Last edited: Oct 8, 2007
  9. oldshep

    oldshep Registered Member

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    I contacted ESET on a similar firewall log issue a couple months ago. (see post 10 on the following thread)

    https://www.wilderssecurity.com/showthread.php?t=183610

    Their response to me was to use ethereal and provide them with the data from the communication. I didn't follow through at the time as I have no working knowledge of ethereal.
     
  10. MasterTB

    MasterTB Registered Member

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    Yes, of course, I'm just saying it would be nice to hear from them on this :)
    I really appreciate your imputs, specially because I'm not an expert and any help is more than wellcome.
     
  11. AJohn

    AJohn Registered Member

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    I think if the firewall is going to have any outgoing application network restrictions at all then it should cover all possible leaktests. I do not expect the firewall to actually control the interprocess communications unless they are directly related to a blocked application trying to use the internet when it is not supposed to.

    A good example of this would be the way Comodo's current stable release (2.4?) works in it's simplest mode (if I remember correctly): It simply asks once per application if you want to allow internet access or not and takes care of the rest behind the scenes. I think this would be the absolute best decision for ESET especially when considering how many of their prospects read matousec and firewalleaktester.

    I am hoping the SPI in ESET SS will blow the others away :D
     
  12. MasterTB

    MasterTB Registered Member

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    Well as a request from Eset Support: (("thank you for your report. Could you please send me a log from Wireshark (http://www.wireshark.org/download.html). It is a network protocol analyzer. Let it run for a short while when the DNS cache poisoning attack appears in ESS, then stop it and save the log in the Wireshark /tcpdump format (default). Thank you." ))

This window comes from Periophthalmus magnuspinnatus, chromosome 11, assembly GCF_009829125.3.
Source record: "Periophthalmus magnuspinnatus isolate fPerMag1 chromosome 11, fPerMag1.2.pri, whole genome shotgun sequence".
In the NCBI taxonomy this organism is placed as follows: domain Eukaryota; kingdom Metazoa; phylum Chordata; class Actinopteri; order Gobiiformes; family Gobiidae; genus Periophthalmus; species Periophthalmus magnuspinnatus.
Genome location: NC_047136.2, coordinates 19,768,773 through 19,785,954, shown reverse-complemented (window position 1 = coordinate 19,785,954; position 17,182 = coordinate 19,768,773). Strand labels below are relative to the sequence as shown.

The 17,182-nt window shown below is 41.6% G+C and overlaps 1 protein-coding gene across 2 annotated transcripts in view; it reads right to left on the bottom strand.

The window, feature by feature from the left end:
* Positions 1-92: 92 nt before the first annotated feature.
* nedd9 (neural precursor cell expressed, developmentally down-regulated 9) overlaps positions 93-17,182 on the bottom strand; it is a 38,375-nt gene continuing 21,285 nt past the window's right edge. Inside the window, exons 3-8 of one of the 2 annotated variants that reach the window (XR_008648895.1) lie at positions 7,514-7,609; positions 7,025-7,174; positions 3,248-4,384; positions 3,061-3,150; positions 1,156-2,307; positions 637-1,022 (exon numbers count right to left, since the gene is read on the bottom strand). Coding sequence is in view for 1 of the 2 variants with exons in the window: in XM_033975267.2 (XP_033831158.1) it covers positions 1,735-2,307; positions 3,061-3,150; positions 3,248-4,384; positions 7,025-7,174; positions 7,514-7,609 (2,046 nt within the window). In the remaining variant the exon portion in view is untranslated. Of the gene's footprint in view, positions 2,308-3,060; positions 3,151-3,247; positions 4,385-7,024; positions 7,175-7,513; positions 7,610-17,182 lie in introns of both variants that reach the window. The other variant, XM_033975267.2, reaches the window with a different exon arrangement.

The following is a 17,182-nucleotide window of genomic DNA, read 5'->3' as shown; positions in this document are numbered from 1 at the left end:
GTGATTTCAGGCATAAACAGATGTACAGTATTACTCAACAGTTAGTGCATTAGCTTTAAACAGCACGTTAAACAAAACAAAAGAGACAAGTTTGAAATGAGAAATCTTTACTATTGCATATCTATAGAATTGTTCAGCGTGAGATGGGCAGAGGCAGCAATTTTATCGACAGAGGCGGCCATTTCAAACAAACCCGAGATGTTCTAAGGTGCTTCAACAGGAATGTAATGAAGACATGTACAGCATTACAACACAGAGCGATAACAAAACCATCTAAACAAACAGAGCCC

I did capture some packets using wireshark and sent them to Support, now I'm waiting for there answer so ... let's see what's wrong.
     
  13. K1LL3M

    K1LL3M Registered Member

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    I have the same problem

    I posted a similar post about a month ago and was advised to use ethereal to capture packets as per earlier poster and send them in.

    10 mins on google and I was able to download and do what was asked

    I never got a response but I never expected to, I just hope they address the problem as I believe this problem is associated with limited LAN connectivity as well.
     
  14. MasterTB

    MasterTB Registered Member

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    Well I got an answer from Eset, I'll paste it here so there are no mistakes:

    "Hello,
    thank you for the log. Could you please create a new one with DNS poisoning attack detection turned off - first have a look at the ESS firewall log to be sure that it is constantly filled with DNS poisoning attack messages, then turn the DNS p. a. detection off and run wireshark for a while. According to the existing investigation, it seems that something is wrong with your router, however, from the next log we will be able to obtain more info. Thank you.
    Matus Smid"

    So seems the problem is not ESS after all, in fact if they can prove that it is my router it would seem that ESS is doing fine with the inbound IDS :thumb: